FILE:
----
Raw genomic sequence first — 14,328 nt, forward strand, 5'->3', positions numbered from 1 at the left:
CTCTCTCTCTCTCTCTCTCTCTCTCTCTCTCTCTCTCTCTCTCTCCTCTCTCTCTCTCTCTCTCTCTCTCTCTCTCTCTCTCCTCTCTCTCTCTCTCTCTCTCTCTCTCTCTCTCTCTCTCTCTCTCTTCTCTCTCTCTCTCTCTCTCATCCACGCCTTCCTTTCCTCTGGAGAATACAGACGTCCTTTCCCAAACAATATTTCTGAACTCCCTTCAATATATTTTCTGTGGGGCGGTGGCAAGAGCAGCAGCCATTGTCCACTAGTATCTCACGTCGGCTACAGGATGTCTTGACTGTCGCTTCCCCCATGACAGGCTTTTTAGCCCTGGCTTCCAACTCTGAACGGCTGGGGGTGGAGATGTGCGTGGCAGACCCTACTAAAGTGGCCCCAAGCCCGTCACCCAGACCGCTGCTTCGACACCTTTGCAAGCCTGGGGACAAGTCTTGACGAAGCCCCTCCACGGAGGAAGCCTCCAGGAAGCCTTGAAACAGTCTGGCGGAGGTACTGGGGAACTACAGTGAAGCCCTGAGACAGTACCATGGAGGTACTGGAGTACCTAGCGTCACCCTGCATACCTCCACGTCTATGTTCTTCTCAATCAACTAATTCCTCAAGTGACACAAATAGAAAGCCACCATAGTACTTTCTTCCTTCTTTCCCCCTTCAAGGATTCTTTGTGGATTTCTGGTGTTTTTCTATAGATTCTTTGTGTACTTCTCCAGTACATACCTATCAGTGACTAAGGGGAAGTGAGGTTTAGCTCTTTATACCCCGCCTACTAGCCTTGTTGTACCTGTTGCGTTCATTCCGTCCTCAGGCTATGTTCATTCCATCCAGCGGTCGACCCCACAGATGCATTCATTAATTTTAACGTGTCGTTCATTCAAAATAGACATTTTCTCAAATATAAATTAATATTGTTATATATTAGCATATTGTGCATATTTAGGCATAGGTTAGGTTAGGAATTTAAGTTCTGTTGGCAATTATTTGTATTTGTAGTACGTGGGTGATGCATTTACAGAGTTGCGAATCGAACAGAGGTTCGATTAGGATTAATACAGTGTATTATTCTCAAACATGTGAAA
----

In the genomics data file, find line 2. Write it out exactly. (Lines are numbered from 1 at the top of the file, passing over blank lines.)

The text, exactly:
CTCTCTCTCTCTCTCTCTCTCTCTCTCTCTCTCTCTCTCTCTCTCCTCTCTCTCTCTCTCTCTCTCTCTCTCTCTCTCTCTCCTCTCTCTCTCTCTCTCTCTCTCTCTCTCTCTCTCTCTCTCTCTCTTCTCTCTCTCTCTCTCTCTCATCCACGCCTTCCTTTCCTCTGGAGAATACAGACGTCCTTTCCCAAACAATATTTCTGAACTCCCTTCAATATATTTTCTGTGGGGCGGTGGCAAGAGCAGCAGCCATTGTCCACTAGTATCTCACGTCGGCTACAGGATGTCTTGACTGTCGCTTCCCCCATGACAGGCTTTTTAGCCCTGGCTTCCAACTCTGAACGGCTGGGGGTGGAGATGTGCGTGGCAGACCCTACTAAAGTGGCCCCAAGCCCGTCACCCAGACCGCTGCTTCGACACCTTTGCAAGCCTGGGGACAAGTCTTGACGAAGCCCCTCCACGGAGGAAGCCTCCAGGAAGCCTTGAAACAGTCTGGCGGAGGTACTGGGGAACTACAGTGAAGCCCTGAGACAGTACCATGGAGGTACTGGAGTACCTAGCGTCACCCTGCATACCTCCACGTCTATGTTCTTCTCAATCAACTAATTCCTCAAGTGACACAAATAGAAAGCCACCATAGTACTTTCTTCCTTCTTTCCCCCTTCAAGGATTCTTTGTGGATTTCTGGTGTTTTTCTATAGATTCTTTGTGTACTTCTCCAGTACATACCTATCAGTGACTAAGGGGAAGTGAGGTTTAGCTCTTTATACCCCGCCTACTAGCCTTGTTGTACCTGTTGCGTTCATTCCGTCCTCAGGCTATGTTCATTCCATCCAGCGGTCGACCCCACAGATGCATTCATTAATTTTAACGTGTCGTTCATTCAAAATAGACATTTTCTCAAATATAAATTAATATTGTTATATATTAGCATATTGTGCATATTTAGGCATAGGTTAGGTTAGGAATTTAAGTTCTGTTGGCAATTATTTGTATTTGTAGTACGTGGGTGATGCATTTACAGAGTTGCGAATCGAACAGAGGTTCGATTAGGATTAATACAGTGTATTATTCTCAAACATGTGAAA